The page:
Thursday 30 March 2017

Brexit Britain : a country with government of the old, by the old, for the old.

Britain is a country still deeply divided over Europe. Nine months ago, 17.4 million Britons voted to leave Europe while 16.1 million voted to remain. In other words, if just over 650,000 people had voted the other way, Britain would not be leaving the European Union. That's about the population of Cardiff and Coventry combined. A YouGov opinion poll this week suggested that views haven’t changed much. Neither side of the arguments regrets the stance it took last year.

Prime Minister Theresa May has said that leaving is : “this generation’s chance to shape a brighter future for our country” and offers “a chance to step back and ask ourselves what kind of country we want to be.”
The problem is : to which generation is she referring ?

In a YouGov poll this week, 65% of young people aged 18-24 say it was wrong to vote leave, against just 12% who think it was right. At the other end of the age spectrum, the over-65s say the opposite, with 62% saying it was right to leave and 31% saying it was wrong.

So when she refers to “this generation’s chance”, she really means it’s 'the older generation’s chance' to break a relationship with Europe that the younger generation wants to keep. Looking backwards has therefore defeated looking forwards, at least until the leave voters die out and in turn leave the new pro-European majority in charge.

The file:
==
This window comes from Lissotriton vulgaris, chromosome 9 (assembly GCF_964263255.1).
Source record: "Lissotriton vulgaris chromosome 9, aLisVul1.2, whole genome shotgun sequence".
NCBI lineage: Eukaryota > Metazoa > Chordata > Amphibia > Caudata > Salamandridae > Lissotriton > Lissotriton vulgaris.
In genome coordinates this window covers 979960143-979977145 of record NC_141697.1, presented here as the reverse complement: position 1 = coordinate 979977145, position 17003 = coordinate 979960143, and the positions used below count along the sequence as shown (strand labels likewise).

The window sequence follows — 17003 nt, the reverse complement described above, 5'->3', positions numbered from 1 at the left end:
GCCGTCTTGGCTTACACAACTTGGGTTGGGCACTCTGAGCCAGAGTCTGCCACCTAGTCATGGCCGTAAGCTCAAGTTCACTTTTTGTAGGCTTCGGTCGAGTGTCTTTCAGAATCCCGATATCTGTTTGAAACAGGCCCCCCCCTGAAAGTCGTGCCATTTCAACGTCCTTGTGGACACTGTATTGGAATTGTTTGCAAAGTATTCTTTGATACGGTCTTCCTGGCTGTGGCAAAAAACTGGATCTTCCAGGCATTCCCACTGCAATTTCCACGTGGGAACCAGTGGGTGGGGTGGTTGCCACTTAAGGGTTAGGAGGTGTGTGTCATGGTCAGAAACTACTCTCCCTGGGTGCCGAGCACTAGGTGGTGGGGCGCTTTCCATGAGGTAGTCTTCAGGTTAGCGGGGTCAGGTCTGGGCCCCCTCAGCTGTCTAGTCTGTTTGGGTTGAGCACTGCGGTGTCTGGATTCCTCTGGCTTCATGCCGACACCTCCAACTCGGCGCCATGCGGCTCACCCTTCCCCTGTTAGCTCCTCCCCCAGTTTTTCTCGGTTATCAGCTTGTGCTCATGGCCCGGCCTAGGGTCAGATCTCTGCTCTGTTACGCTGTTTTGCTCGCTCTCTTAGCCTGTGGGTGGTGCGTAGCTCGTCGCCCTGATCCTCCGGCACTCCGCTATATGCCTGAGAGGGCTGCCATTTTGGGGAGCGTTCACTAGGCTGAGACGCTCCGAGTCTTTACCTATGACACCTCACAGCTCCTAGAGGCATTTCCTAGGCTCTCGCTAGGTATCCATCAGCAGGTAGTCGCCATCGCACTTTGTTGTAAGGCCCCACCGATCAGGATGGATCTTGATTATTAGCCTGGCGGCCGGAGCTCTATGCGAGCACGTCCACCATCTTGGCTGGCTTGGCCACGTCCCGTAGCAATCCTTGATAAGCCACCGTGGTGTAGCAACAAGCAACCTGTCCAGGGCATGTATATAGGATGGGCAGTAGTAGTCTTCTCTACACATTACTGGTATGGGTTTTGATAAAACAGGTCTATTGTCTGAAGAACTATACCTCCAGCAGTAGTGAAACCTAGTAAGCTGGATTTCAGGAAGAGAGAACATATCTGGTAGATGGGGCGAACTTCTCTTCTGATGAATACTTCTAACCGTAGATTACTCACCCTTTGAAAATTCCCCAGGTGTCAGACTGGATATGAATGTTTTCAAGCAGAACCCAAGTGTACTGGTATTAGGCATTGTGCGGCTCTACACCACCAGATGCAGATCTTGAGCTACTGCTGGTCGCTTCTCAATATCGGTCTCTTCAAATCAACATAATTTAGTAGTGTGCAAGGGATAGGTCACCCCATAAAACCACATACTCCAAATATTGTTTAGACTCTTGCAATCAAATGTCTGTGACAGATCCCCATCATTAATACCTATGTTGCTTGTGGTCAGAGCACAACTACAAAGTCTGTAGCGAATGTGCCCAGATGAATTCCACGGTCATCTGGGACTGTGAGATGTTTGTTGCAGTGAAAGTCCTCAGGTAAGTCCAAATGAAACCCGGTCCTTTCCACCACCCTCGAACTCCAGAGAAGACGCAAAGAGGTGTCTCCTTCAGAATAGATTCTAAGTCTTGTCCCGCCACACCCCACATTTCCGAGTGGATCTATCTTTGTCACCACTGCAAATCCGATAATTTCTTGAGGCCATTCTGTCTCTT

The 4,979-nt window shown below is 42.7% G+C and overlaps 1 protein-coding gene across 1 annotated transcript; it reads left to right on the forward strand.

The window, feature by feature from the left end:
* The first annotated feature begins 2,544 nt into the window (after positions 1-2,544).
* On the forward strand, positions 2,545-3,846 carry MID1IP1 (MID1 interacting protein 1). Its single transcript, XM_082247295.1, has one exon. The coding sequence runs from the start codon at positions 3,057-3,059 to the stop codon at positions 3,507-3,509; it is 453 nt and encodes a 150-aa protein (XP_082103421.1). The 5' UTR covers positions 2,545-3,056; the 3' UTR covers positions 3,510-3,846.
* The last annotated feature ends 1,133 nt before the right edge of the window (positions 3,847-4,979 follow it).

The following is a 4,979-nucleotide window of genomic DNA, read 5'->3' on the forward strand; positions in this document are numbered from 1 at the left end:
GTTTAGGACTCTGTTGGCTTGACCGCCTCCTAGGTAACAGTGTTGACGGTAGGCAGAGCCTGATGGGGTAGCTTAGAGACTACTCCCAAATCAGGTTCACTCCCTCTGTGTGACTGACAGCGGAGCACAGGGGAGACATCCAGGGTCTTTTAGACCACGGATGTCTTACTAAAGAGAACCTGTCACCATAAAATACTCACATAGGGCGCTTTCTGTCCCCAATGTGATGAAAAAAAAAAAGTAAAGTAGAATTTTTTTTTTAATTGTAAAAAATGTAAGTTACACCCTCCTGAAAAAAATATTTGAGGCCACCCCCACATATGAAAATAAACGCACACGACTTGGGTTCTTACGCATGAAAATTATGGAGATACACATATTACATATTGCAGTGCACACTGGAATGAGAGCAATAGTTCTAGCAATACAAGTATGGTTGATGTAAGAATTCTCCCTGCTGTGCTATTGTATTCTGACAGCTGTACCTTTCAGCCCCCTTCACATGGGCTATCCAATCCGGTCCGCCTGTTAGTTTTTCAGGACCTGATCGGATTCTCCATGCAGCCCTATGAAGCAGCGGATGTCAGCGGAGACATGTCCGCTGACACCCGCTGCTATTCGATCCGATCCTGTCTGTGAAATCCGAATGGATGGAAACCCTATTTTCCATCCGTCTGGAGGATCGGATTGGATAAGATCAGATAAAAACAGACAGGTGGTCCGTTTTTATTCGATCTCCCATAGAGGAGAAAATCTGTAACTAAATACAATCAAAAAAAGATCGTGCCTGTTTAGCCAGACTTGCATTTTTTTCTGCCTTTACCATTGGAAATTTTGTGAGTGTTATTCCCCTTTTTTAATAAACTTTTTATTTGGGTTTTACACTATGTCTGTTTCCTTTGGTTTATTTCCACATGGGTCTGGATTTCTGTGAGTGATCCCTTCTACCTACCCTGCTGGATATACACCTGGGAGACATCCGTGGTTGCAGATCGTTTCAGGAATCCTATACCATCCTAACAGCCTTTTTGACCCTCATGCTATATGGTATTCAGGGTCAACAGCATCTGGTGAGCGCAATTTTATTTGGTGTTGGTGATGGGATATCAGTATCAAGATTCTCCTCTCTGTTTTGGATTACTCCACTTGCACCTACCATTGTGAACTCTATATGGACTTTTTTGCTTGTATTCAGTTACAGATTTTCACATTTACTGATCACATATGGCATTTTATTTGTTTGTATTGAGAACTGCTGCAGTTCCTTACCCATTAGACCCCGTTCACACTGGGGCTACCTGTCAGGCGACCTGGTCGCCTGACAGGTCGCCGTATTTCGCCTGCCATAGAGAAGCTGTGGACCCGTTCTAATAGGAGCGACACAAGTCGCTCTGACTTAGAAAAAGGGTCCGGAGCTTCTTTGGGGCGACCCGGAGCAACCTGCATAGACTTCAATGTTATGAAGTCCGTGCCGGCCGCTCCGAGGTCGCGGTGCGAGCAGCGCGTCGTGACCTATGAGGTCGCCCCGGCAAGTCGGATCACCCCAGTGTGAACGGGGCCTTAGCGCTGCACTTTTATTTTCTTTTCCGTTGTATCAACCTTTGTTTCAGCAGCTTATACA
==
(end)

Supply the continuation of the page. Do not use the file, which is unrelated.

At the end of her speech May invoked a misty-eyed vision of  “a stronger, fairer, better Britain – a Britain our children and grandchildren are proud to call home”. The problem, though, is that leaving the EU isn’t going to produce that kind of Britain. As the historian Anthony Barnett put it in his article : 'Britain is an old people's home' : 'Brexit is government of the old, by the old, for the old - and it will perish with the old.' 

In answer to the question : How long will this take ? He replies : 'The slow, drawn out process of modern ageing can be interminable. Or fast. Incrementalism and sudden death exist side by side in the over 65s, so no clear prediction of when and how the nations of the United Kingdom will renew their engagement with the European Union is possible yet.' 

Sadly, the 31% of old men and women who thought it was wrong to disengage from Europe and the many of those who think it will prove to be a monumental error of epic proportions, will also be gone by that future time of disengagement. 

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